Over the past few years, we’ve published plenty of words on Ciamillo’s Gravitas crankset, watching it go from concept to prototype, test model to near production. But the project was plagued with minor issues and eventually became too much of a financial burden on Ted Ciamillo’s small operation that he had to pull the plug on it in order to save the brake business.
Or so we thought.
Turns out he’s been working on it all along in stealth mode, secretly machining away at the cost, complexity, debugging, warranty, creaking and torsional flex issues that arose over the project’s long development cycle. Now, according to Ted, this latest version 3.1 addresses all of those issues and is once again putting the project back on the road to production.
Earlier versions were seeded among loyal customers, who agreed to provide feedback in exchange for some of the earliest samples. Those riders apparently found some common concerns – mainly creaking and gradual loosening of the parts, which created warranty nightmares since the entire crankset had to be replaced to remedy any issue.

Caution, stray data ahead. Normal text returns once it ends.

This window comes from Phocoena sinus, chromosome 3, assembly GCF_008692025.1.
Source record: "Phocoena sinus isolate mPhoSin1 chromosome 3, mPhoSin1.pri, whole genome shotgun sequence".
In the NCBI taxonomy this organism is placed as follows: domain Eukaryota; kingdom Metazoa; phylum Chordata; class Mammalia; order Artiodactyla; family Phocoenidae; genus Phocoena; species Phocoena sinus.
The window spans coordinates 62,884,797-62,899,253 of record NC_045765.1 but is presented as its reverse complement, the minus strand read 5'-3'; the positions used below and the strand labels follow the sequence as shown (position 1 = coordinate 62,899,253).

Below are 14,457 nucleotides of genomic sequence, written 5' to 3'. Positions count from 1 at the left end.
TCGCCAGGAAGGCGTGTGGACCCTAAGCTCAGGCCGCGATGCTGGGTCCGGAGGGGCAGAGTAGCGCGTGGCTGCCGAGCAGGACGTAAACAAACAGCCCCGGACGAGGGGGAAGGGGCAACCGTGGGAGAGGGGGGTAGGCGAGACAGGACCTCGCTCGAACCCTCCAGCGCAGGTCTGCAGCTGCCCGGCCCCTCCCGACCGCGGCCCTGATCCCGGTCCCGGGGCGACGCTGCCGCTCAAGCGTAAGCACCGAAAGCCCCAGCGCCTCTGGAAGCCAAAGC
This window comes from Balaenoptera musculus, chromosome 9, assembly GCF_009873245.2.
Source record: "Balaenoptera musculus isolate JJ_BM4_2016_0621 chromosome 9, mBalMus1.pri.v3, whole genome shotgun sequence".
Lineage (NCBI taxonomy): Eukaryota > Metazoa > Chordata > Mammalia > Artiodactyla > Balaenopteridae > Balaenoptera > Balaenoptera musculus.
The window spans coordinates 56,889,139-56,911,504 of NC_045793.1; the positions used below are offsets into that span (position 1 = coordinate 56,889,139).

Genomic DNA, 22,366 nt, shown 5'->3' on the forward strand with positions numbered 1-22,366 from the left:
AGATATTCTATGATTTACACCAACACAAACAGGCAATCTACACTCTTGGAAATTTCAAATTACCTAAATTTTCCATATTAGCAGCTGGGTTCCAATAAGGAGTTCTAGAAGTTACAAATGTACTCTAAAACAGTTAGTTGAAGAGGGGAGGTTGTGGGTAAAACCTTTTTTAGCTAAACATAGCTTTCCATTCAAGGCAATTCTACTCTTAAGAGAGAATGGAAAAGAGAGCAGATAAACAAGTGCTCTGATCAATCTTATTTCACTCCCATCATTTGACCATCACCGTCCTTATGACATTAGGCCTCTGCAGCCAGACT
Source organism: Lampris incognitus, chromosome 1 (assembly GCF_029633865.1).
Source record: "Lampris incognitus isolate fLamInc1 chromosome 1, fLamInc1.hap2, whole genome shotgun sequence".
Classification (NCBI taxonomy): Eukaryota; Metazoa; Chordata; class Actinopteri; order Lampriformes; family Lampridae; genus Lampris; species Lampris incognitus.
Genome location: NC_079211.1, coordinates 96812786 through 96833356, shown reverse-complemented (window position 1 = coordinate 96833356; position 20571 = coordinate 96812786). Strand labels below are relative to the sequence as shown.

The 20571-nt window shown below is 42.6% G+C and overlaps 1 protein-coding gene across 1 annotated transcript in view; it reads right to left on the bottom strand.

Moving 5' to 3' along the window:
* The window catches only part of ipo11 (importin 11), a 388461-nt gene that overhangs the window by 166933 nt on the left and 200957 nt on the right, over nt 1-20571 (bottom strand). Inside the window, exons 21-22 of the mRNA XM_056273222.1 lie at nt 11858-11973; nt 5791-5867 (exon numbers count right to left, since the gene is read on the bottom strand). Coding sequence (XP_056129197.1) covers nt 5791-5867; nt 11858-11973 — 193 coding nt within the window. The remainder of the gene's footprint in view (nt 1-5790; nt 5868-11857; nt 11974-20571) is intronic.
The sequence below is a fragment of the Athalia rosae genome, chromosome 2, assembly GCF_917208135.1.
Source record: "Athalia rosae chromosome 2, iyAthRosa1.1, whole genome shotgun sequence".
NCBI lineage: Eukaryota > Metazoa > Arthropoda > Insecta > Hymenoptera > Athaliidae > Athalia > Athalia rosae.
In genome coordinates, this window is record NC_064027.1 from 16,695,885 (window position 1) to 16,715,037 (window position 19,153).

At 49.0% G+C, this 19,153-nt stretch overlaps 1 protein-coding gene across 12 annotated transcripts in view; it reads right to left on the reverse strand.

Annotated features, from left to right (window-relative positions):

Ted told us he believes the creaking from original units was coming from the interface between the two spindle halves. The load from pedaling would eventually stress the alloy sleeve’s bonding epoxy and bolt system inside the spindle, which would eventually allow some movement and uneven orientation between sides. So, now it’s a full length, one-piece spindle.
On the original, the carbon tubes were more exposed, which didn’t put as much material overlap between the alloy base and the carbon tubes. That lack of overlap would allow for a bit of torsional flex, and eventually that flex could wallow out the socket a bit, which also led to creaking. The new one’s base is twice as long, allowing it to better handle the torsional load, and the sockets’ wall thickness is also greater, making them more robust, too.
Keep in mind, all of the original design considerations were made in an effort to make the lightest possible crank. Now, durability and manufacturing ease took more precedence, but it’s still wicked light…
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